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Swiggy accused of manipulating delivery executives’ incentive structure


Despite several warnings and continuous disputes regarding reviewing contracts, often termed as one-sided in favour of companies, there has been no end to allegations of unethical business practices by food aggregators.

In the latest development, Swiggy’s delivery executives are in the midst of a battle, alleging that the food aggregator’s management is manipulating its incentive and payment system against them.

While the minimum payment per order to an executive was reduced to Rs 15 from Rs 35 by Swiggy in July this year, the food delivery major is being accused of playing tricks against its delivery executives by drying up orders during peak time.

In Swiggy’s previous incentive scheme, an executive would receive Rs 200 as an incentive when their day’s earnings crossed Rs 900. But as they would get near the Rs 900 figure, orders started drying up, keeping them away from being eligible for the incentive.

The executives also missed out on the Rs 100 incentive on earning Rs 350 during peak hours due to similar tricks and manipulations. The executives further alleged that the company’s management has taken away the waiting charge for the executives.

The company is only giving incentives for those delivery agents who were hired six months ago. The newly hired executives are not given any incentives, cited a Deccan Chronicle report.

To make the situation even worse, these older employees keep getting fired for reasons which include cancelling an order or not logging in at the correct time, added the report.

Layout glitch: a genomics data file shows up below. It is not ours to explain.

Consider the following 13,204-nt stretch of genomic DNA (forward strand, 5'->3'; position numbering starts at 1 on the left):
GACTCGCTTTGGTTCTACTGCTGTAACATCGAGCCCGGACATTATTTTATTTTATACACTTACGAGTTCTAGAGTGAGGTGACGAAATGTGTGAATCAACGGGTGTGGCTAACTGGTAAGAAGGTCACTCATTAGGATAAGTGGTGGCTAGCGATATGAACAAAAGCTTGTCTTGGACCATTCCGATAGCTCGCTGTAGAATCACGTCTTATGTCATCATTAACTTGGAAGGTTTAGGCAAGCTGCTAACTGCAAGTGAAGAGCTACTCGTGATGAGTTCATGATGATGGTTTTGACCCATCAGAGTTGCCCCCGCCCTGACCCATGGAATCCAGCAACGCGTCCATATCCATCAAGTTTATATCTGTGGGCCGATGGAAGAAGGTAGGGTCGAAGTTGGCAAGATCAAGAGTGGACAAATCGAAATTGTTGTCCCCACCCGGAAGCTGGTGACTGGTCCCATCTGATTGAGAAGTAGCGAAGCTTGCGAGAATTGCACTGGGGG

A Swiggy spokesperson denied the allegations claiming they were baseless and said that its delivery partners were receiving proper incentives based on their duration of work and the number of orders.

The spokesperson further claimed that the executives are also aptly compensated if they choose to deliver during erratic weather conditions, festivals, or late at night.

This is not the first time when Swiggy’s management and its delivery executives have been up in arms. Earlier in May, a section of its executives in Kochi had protested over a reduction in payment scale.

Meanwhile, the labour and employment ministry of India has proposed a social security draft providing gig workers insurance (life and disability), health and maternity benefits, old-age protection and several other rights. The voice of delivery executives will be strengthened when such a proposal becomes law.

Besides the central government, states such as Karnataka are also in talks on framing guidelines for the emerging ‘gig economy’ comprising ride-hailing, food delivery, and e-commerce platforms.

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